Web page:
Near the daily market of Antsirabe, the pleasant hillside town of Madagascar’s highlands, women with enormous bowls of batter sit next to sizzling pots of oil over a low charcoal stove. While crouching or sitting on wooden stools, they fan their flame and plop their freshly fried goods into mountainous piles of steaming fresh snacks. Continuing onwards we see no shortage of vendors or variety. Lining the streets are small display boxes filled with bowls of breads, noodles, and salads. Other vendors mingle with the crowd, hawking their wares to nearby shoppers while balancing plastic containers on their heads. While the Malagasy staple food – heaping servings of plain rice – is as simple as food gets, street food is a parade of flavors.
In Malagasy, mofo means bread while anana translates as leafy greens, giving mofo anana or “leafy greens bread” a much healthier name than it deserves. Vendors start off by mixing well-cooked greens into a bread batter, then deep frying it to make a soft, doughy treat. Sometimes prepared with tomatoes and other veggies and optionally served with sakay (hot sauce), this crunchy, deep fried bread is irresistible when hot.
The fillings vary from vendor to vendor and according to in-season vegetables, but these crispy eggroll like snacks called “nem” usually come stuffed with a combination of ground beef, potatoes, cabbage, leeks, and onions. Although simple in appearance, vendors first start by making small crepe-like pancakes in a pan, then rolling in the filling. Then, sitting with neat pyramids of uncooked nem, they deep fry them outside in scalding, bubbling pans of oil. My personal favorite is the potato-leek combination.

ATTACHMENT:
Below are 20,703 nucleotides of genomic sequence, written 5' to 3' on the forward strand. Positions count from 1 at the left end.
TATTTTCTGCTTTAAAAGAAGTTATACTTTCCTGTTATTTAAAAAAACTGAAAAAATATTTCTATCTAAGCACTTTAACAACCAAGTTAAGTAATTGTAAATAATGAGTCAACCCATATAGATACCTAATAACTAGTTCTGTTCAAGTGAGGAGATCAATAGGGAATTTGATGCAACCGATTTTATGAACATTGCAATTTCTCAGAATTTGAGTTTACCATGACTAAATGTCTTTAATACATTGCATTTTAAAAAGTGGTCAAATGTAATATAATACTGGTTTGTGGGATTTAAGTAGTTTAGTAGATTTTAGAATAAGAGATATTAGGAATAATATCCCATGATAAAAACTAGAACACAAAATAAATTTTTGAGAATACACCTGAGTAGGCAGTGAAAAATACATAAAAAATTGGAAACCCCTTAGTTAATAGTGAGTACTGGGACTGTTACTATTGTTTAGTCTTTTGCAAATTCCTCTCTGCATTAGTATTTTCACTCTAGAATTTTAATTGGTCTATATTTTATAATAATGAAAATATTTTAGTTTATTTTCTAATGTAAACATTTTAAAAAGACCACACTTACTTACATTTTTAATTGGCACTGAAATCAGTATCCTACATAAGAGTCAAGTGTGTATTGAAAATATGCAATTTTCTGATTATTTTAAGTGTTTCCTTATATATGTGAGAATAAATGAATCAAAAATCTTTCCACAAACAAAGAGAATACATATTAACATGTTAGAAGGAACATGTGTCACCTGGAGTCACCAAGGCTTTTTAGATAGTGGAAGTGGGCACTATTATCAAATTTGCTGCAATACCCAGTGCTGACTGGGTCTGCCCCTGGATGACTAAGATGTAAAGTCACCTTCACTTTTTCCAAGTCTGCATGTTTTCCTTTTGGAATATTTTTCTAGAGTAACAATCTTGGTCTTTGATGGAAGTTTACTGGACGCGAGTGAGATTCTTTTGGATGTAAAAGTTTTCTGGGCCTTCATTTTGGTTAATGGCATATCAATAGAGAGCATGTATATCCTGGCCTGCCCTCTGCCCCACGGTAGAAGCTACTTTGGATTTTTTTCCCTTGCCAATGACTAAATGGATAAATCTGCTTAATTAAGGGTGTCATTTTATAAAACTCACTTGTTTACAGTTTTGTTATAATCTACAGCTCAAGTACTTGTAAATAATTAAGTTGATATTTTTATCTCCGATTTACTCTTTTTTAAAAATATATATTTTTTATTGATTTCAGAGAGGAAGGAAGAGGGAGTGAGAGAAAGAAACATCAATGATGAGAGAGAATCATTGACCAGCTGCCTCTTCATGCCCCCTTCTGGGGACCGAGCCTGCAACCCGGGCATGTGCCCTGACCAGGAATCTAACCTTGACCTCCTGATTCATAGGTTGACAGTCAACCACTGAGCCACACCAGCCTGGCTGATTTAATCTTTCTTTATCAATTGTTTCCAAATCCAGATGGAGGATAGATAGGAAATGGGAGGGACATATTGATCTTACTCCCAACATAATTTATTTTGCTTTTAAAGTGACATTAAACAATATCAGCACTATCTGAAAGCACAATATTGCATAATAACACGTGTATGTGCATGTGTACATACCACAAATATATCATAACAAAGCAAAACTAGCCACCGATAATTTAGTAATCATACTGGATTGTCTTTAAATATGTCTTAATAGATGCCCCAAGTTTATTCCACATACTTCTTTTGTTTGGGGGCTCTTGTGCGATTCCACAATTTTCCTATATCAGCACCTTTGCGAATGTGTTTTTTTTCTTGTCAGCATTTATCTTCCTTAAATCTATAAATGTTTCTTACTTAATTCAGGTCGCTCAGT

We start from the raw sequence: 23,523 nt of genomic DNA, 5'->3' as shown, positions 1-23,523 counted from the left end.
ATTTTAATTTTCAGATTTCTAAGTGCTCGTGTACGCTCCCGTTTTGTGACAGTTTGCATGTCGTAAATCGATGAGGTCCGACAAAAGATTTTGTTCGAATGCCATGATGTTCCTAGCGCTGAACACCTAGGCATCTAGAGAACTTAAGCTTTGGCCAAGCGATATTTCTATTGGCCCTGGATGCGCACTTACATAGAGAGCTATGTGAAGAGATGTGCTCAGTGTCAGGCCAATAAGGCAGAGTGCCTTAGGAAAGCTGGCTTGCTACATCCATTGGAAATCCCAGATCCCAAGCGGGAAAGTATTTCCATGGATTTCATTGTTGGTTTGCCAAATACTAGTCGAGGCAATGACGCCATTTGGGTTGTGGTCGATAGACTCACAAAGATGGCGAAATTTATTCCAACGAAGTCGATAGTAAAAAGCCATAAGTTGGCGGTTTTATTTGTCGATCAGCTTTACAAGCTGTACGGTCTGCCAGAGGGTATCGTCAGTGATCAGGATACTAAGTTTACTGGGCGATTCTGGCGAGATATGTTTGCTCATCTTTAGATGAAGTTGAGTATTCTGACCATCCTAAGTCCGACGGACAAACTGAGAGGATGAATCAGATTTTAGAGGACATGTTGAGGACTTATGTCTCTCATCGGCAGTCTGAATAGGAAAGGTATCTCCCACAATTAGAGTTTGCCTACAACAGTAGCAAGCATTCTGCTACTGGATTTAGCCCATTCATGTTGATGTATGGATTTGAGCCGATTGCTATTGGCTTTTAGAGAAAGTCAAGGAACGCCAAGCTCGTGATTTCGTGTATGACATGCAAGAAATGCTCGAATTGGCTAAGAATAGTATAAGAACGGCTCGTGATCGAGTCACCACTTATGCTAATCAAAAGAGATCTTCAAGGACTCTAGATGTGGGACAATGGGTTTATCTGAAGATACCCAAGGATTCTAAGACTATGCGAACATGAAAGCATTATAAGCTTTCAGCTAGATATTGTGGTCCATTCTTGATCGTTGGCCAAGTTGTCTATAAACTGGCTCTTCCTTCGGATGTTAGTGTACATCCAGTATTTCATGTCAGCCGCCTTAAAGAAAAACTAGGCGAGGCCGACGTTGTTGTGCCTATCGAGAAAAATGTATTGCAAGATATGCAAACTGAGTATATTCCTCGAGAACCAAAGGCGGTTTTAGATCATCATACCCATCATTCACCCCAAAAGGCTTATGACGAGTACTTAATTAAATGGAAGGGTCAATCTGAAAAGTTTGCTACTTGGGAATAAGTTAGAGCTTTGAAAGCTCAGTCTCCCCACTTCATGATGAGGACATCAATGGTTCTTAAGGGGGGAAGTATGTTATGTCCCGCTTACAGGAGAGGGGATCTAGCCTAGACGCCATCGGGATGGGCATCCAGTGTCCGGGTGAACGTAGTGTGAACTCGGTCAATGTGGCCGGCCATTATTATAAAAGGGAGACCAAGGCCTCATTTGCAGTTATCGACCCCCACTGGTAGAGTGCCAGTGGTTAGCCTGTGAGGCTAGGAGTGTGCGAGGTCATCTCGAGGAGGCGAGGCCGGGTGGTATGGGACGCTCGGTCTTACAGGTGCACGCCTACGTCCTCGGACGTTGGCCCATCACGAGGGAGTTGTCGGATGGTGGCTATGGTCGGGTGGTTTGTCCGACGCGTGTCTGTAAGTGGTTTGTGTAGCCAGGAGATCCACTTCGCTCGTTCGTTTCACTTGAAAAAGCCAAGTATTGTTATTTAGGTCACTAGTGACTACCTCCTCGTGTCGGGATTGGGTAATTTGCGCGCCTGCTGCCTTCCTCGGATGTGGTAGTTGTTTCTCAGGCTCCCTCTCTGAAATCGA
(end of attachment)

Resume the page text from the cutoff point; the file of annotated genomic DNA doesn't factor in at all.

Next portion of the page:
“That’s a huge mountain of spaghetti,” my friend commented on the window-box stuffed with plain noodles. We don’t really know what was happening with those… spaghetti sandwiches perhaps?
Like nem, samosa-esque sambosas, are another culinary example of Madagascar’s unique position between two continents and the strong Asian influence on Gasy snack food. While they lack the hot spices of their Indian counterparts, vendors almost always have a small jar of hot peppers to compensate. Commonly stuffed with potatoes and ground beef, this savory snack can satisfy any comfort food craving and warm the belly on cold Antsirabe nights.
For those hankering for more than just a spattering of meat in their deep-fried nem or sambosas, food stalls are filled with miniature kebabs known as brochettes. On the coast, they are frequently made with fish but in the highlands vendors skewer a line of freshly sliced beef, onions, peppers, and tomatoes and grill them over an open flame, giving them a toasty char-grilled flavor.
Finally stepping off of the sidewalks, dozens of living-room esque hotelys (restaurants) entice passersby to indulge in a real, rice-laden meal. Being the highest per capita consumers of rice in the world, no Malagasy meal is complete without a heaping bowl full of plain, unsalted rice (vary) – although coconut milk is occasionally added in costal towns. Common laoka, which translates as the dish you serve with rice, include pork with leafy greens, beef with sauce, chicken with peas, dried fish, beans, or a dish of ground-up leafy greens known as ravitoto. As an example of its incredible significance in Malagasy cuisine, people will often invite others to have lunch or dinner with them by asking “will you eat rice (with me)?” So, with grumbling bellies we enter a promising hotely and before sitting make sure they have food by asking “is there rice?”